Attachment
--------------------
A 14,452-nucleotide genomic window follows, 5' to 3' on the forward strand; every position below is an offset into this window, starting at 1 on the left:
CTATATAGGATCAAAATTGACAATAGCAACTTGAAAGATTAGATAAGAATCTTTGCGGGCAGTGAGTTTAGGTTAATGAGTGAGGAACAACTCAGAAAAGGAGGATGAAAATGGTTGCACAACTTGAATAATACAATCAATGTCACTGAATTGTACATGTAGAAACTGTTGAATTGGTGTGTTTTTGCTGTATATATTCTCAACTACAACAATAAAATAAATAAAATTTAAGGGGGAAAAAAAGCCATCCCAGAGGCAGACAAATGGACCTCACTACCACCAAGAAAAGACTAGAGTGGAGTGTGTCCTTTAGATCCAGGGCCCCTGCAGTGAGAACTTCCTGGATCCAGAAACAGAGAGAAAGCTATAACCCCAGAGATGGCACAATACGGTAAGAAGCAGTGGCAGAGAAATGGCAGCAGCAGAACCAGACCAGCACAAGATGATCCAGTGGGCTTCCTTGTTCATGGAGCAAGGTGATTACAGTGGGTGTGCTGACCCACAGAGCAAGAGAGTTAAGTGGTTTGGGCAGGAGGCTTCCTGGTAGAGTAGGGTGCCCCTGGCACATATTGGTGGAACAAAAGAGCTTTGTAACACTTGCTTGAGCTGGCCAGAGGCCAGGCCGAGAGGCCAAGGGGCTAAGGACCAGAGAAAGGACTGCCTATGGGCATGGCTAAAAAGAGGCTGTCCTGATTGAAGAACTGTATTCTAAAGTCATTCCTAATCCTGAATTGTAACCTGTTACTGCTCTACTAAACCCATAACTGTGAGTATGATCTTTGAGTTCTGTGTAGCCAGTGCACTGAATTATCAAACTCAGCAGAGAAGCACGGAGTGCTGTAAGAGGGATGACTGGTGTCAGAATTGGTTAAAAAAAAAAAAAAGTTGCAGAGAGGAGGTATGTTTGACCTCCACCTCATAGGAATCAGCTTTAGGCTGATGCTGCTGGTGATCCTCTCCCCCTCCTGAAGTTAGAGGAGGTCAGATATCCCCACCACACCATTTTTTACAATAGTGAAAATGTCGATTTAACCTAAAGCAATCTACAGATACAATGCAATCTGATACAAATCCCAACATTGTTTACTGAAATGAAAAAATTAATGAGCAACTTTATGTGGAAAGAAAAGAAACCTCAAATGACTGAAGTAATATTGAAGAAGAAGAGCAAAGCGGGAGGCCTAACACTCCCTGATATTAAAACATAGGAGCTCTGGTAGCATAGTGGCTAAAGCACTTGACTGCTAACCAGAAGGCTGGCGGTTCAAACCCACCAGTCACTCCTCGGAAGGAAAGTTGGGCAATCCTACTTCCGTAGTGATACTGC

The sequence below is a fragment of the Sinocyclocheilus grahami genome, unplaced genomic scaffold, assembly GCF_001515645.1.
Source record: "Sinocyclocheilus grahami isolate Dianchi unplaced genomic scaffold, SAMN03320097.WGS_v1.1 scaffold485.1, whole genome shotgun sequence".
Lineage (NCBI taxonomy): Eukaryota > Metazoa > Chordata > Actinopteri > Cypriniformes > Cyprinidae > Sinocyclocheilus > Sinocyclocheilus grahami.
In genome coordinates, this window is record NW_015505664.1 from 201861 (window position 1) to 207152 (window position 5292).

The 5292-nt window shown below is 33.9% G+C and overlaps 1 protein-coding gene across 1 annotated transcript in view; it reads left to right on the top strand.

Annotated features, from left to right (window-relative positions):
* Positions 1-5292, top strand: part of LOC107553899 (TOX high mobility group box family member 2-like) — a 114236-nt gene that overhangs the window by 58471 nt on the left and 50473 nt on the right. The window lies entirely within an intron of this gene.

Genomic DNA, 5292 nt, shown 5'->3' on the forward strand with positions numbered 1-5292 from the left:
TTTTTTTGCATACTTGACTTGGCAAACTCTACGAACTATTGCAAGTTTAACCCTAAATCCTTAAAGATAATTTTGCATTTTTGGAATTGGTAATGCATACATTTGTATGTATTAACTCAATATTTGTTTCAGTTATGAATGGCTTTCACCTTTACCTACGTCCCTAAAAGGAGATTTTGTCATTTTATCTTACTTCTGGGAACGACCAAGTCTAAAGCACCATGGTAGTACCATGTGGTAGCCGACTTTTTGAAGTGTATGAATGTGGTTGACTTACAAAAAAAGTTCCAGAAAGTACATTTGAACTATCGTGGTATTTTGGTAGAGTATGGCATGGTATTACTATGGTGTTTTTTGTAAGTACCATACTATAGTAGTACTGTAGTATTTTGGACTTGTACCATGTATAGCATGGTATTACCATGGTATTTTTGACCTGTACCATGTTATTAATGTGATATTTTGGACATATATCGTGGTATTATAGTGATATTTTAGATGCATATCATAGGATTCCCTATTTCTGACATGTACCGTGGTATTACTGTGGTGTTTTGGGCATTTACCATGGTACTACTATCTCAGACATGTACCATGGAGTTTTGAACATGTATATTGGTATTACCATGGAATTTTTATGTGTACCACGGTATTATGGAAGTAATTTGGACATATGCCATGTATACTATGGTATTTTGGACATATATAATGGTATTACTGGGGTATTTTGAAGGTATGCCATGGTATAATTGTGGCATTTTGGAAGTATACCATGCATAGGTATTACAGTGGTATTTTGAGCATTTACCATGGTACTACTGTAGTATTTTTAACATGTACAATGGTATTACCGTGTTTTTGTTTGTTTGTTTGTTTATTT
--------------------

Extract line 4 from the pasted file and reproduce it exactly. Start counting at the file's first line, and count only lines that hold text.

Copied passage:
Source record: "Sinocyclocheilus grahami isolate Dianchi unplaced genomic scaffold, SAMN03320097.WGS_v1.1 scaffold485.1, whole genome shotgun sequence".